Accommodating employees who use medical cannabis can present significant practical issues for employers—especially those with safety-sensitive workplaces. This is particularly so because with current medical science and drug-testing technology, it is difficult to determine if a worker is able to perform his or her duties free from current or residual cannabis impairment.

In a recent decision, the Supreme Court of Newfoundland and Labrador addressed the limits of how far an employer must go to accommodate the use of medically authorized cannabis by an employee in a safety-sensitive workplace.

In International Brotherhood of Electrical Workers, Local 1620 v. Lower Churchill Transmission Construction Employers’ Association Inc., 2019 NLSC 48, the union applied to the Court for judicial review of an arbitration award related to a grievance. The grievance was filed on behalf of a union member who was denied employment in a safety-sensitive position on a construction project due to his use of medically authorized cannabis.

In this case, the union member was referred by his union and accepted by the company—subject to a satisfactory drug and alcohol test—for employment in a position that was considered safety-sensitive. When the employee attended his screening, he disclosed his cannabis authorization and use, and was told that he would probably “fail” the drug screening. It was not disputed throughout the hearing that the union member would have failed the screening. After several months of communications between the parties, the company refused to hire the grievor and the grievance was filed.

In the arbitral award, the arbitrator determined that the union member had a disability, and the company had to accommodate him to the point of undue hardship. But, the arbitrator said it would have been an undue hardship for the company to accommodate the union member in a safety-sensitive position because of the safety risk.

The arbitrator held that once the issue of possible impairment from cannabis use arose, the employer was entitled to medical information which satisfactorily demonstrated that the grievor could safely perform his duties.

In this case, the doctor had restricted the union member from driving for four hours after use. However, the arbitrator was not satisfied that the general physician properly assessed the safety risk of continuing impairment based on a clinic visit and a basic understanding of his patient’s work. Instead, the arbitrator concluded from the evidence that “the use of marijuana can impair the ability of a worker to function safely in a safety-sensitive workplace, that this impairment can last up to 24 hours after use, that the impairing effects may not be known to the user, and that there was no available means or method for accurately testing impairment from cannabis in the workplace.” (See para. 42, 2019 NLSC 48.) The arbitrator concluded as follows:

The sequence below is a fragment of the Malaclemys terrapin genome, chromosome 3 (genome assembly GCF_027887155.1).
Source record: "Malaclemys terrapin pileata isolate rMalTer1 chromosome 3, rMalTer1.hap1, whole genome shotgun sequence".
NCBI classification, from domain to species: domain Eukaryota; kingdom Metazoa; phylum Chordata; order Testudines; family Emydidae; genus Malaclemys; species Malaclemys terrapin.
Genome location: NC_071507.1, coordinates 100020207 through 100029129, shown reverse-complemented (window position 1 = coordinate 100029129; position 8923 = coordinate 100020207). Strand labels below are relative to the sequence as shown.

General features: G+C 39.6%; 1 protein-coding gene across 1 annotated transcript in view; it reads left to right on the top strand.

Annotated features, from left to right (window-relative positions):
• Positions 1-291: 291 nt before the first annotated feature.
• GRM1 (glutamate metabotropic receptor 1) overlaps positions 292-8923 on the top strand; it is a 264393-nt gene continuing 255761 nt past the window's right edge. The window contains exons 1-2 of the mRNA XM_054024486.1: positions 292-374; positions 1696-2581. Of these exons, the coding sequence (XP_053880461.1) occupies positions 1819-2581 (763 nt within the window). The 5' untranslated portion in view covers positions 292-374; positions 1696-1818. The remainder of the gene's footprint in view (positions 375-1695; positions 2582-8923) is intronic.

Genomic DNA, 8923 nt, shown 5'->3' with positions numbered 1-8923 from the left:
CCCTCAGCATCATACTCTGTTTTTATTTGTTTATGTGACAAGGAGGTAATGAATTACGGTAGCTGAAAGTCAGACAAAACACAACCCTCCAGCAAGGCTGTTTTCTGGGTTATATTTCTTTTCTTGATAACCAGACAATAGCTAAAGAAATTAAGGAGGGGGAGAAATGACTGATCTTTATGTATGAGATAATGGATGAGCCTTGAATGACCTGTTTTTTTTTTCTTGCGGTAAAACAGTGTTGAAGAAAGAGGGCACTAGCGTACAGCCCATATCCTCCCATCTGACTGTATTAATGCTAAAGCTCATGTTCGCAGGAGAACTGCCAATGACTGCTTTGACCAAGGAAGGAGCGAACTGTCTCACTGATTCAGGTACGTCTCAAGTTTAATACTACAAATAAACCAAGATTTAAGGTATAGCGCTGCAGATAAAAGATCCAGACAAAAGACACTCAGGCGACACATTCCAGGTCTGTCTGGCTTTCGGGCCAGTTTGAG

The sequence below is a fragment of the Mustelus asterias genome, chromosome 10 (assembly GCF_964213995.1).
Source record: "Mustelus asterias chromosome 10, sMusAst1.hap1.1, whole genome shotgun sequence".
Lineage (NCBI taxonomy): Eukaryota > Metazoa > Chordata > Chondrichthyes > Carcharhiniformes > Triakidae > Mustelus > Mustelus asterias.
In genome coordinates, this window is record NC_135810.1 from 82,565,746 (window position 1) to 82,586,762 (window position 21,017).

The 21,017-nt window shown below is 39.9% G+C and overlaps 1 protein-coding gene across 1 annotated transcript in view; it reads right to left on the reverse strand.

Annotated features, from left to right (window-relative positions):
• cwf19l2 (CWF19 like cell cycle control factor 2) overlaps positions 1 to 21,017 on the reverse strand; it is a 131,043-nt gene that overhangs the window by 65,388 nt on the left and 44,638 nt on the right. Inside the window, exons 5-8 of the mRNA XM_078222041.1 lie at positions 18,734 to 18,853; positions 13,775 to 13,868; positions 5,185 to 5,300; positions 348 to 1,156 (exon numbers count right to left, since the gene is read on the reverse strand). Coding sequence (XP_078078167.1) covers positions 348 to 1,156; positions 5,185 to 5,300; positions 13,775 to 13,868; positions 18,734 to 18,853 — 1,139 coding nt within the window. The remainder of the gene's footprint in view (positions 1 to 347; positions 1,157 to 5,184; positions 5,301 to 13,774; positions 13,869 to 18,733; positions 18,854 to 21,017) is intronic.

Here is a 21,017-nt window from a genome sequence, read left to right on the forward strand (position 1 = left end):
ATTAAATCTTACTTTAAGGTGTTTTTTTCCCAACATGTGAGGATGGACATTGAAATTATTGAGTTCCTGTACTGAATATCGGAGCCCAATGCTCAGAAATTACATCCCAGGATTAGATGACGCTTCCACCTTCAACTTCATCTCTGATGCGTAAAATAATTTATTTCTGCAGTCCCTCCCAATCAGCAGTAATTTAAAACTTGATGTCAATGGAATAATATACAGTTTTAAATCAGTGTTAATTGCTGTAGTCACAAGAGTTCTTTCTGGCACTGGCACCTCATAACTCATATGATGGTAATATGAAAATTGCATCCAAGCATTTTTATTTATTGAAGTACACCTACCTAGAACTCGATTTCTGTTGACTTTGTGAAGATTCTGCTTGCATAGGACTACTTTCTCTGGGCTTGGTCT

The safety hazard that would be introduced into the workplace here by residual impairment arising from the Grievor’s daily evening use of cannabis products could not be ameliorated by remedial or monitoring processes. Consequently, undue hardship, in terms of unacceptable increased safety risk, would result to the Employer if it put the Grievor to work. As previously stated, if the Employer cannot measure impairment, it cannot manage risk.

In dismissing the judicial review application, Justice Boone addressed the underlying issue of what onus an employer bears to prove actual impairment in such cases. The union argued that the arbitrator erred by not placing the onus of proving impairment on the employer. Justice Boone affirmed that, once the issue of possible impairment had been raised, it was reasonable that the employer was entitled to medical information demonstrating that the grievor could perform the job safely. Accordingly, there was no obligation on the part of the employer to hire the applicant and “test” the risk.

Implications for Employers

Employers have strict legal obligations to provide a safe work environment. When employers’ duties to provide a safe work environment and to accommodate disabled employees come into conflict, it is crucial that employers know their rights and the limits to those rights. For example, an authorization for medical cannabis does not mean that an employee is entitled to use cannabis at work.

Employers must go through an accommodation process to determine whether the use of cannabis is related to a prohibited ground of discrimination under applicable human rights legislation. If it is, it must be determined whether it can be accommodated in the workplace without undue hardship. As this case demonstrates, the duty to accommodate may not extend to a requirement that the employer accept a risk that compromises safety resulting from possible impairment from cannabis.